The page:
AVT is an intervention approach for children who are deaf or hard of hearing and their families.
AVT focuses on education, guidance, advocacy, family support, and the rigorous application of techniques, strategies, conditions, and procedures that promote the optimal acquisition of spoken language through listening.
AVT is a parent-centered approach that encourages the use of naturalistic conversation and the use of spoken language to communicate.
AVT Maximizes the use of the child’s aided residual hearing for the detection of sound. The earliest possible identification of hearing loss with the immediate fitting with amplification and prompt intervention helps reduce the extent of language delays commonly associated with hearing impairment.
AVT is based on teaching parents to emphasize residual hearing and interact with their child using the auditory-verbal approach during their child's individual therapy sessions and learn to listen, process verbal language, and speak.
AVT encourages interaction and mainstreaming children from the beginning with normal-hearing peers.
AVT teaches the child to develop self-monitoring skills: The child learns to listen to his/her own voice as well as to others during natural conversations thereby promoting natural voice quality.
Importance of Auditory-Verbal Therapy
When aided properly, children with even profound hearing losses can detect, most if not all, speech.
A child who has a hearing impairment need not automatically be a visual learner (i.e. sign language), rather he/she can learn how to be an auditory learner.
Children learn language most effectively through consistent, continual, meaningful learning interactions in a supportive environment.
As verbal language develops, with audition, reading skills can also develop.
Parents in AVT programs do not need to learn sign language.
AVT uses and encourages the maximum use of hearing, and stresses listening rather than watching.
AVT uses a team approach to therapy that allows for a more complete educational environment.
Who provides Auditory Verbal services?
A. Certified Auditory-Verbal therapists are specially trained for this. Some therapists are not certified but do follow the principles of AVT and have received specialized training in its approach.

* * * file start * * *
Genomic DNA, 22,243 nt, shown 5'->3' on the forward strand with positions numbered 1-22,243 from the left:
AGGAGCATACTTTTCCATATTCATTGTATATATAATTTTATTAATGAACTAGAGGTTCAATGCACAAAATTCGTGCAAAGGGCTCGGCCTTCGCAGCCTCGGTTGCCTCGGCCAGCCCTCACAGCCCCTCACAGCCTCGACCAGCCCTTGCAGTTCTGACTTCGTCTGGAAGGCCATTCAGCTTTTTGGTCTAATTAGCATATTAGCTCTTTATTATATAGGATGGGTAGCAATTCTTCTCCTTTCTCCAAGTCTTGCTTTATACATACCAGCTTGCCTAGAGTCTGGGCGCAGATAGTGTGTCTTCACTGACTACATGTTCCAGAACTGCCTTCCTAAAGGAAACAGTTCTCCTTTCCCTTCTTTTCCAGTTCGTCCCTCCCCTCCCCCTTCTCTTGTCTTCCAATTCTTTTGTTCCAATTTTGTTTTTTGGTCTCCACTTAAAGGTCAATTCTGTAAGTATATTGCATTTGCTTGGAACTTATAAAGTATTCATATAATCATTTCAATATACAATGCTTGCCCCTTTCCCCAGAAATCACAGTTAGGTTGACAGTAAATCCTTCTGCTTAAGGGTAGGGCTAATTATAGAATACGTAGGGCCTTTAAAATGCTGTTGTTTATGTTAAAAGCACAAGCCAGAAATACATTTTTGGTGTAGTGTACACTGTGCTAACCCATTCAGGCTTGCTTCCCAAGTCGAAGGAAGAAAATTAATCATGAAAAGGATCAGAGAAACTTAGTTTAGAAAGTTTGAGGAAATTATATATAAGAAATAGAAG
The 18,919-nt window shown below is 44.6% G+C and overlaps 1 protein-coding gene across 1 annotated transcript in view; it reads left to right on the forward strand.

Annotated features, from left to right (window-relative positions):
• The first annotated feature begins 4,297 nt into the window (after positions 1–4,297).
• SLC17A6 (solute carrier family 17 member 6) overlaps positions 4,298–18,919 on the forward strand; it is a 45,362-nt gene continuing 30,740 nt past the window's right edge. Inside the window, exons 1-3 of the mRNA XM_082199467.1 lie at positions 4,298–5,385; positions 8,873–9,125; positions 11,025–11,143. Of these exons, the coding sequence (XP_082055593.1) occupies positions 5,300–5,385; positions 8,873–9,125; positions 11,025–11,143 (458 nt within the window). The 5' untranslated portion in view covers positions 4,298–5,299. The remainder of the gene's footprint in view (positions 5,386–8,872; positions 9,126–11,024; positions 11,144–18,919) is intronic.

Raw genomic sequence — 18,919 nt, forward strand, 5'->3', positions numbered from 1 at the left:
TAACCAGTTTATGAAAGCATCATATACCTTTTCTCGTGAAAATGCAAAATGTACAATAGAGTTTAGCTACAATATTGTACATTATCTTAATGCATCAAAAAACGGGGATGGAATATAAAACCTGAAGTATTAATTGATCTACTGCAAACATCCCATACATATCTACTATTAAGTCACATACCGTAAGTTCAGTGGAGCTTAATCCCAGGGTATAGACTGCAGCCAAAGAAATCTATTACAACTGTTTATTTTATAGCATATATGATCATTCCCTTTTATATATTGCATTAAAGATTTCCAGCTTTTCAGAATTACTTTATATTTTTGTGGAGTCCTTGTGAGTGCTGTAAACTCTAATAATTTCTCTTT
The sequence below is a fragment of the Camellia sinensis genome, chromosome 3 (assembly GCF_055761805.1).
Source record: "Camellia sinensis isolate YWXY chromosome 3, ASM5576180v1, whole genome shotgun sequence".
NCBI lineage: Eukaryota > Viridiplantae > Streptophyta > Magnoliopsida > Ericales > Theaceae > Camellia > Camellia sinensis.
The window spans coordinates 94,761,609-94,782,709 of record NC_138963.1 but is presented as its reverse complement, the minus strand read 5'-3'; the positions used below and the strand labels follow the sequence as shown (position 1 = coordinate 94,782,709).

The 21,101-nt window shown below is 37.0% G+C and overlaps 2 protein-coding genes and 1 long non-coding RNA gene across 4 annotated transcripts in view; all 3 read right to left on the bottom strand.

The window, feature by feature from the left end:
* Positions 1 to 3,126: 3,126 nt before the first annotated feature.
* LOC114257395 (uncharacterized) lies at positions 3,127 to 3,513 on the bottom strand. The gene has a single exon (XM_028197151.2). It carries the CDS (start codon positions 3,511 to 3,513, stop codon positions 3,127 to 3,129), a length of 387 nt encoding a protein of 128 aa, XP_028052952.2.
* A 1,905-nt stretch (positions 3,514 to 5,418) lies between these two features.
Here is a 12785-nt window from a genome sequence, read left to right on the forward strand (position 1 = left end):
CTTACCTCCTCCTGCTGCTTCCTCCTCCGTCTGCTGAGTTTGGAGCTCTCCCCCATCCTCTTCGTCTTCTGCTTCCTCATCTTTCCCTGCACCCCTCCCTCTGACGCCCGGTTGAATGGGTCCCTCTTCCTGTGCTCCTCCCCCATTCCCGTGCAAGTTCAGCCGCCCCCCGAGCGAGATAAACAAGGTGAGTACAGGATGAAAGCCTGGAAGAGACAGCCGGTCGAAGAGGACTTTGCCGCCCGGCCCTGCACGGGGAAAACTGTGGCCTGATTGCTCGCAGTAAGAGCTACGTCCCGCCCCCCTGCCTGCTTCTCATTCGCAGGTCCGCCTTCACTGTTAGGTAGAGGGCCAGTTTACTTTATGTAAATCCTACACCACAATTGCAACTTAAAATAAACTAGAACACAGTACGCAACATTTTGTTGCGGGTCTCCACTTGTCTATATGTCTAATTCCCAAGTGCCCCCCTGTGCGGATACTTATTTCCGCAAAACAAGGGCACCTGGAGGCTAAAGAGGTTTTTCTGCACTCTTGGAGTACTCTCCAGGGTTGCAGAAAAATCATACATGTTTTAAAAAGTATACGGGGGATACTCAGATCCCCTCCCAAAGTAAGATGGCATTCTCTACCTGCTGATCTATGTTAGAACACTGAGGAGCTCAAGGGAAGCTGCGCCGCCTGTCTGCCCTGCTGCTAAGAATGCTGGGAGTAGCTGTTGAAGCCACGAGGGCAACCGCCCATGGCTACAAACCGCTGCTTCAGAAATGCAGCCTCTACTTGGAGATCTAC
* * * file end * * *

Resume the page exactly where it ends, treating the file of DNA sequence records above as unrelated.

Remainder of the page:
Can Auditory-Verbal services be used in conjunction with other methods?
The Auditory-Verbal philosophy is a set of principles designed to be followed to achieve maximum use of hearing for learning. It does not use formalized visual communication systems such as sign language and cued speech. Research has shown that children who do not use sign language develop more sophisticated use of their hearing and speaking skills. Modifications to this approach are recommended on a case-by-case basis, considering the child, family, and community factors.
What age is best to begin Auditory-Verbal Therapy?
No infant is too young to work with. As soon as the infant has been fitted with hearing technology, therapy should begin. Because the human brain learns most rapidly in infancy, these important years should be capitalized on by starting therapy and parent training immediately.
How often should a child go to therapy?
In many cities, children receive one or two-hour-long sessions each week. Children and their parents participate in the sessions with the therapists. Families who are limited by distance may receive fewer sessions, such as every other week. The amount of therapy the child receives is not the main factor in a child’s progress; rather it is the amount of time the parents spend engaging their child in verbal dialogue and language learning!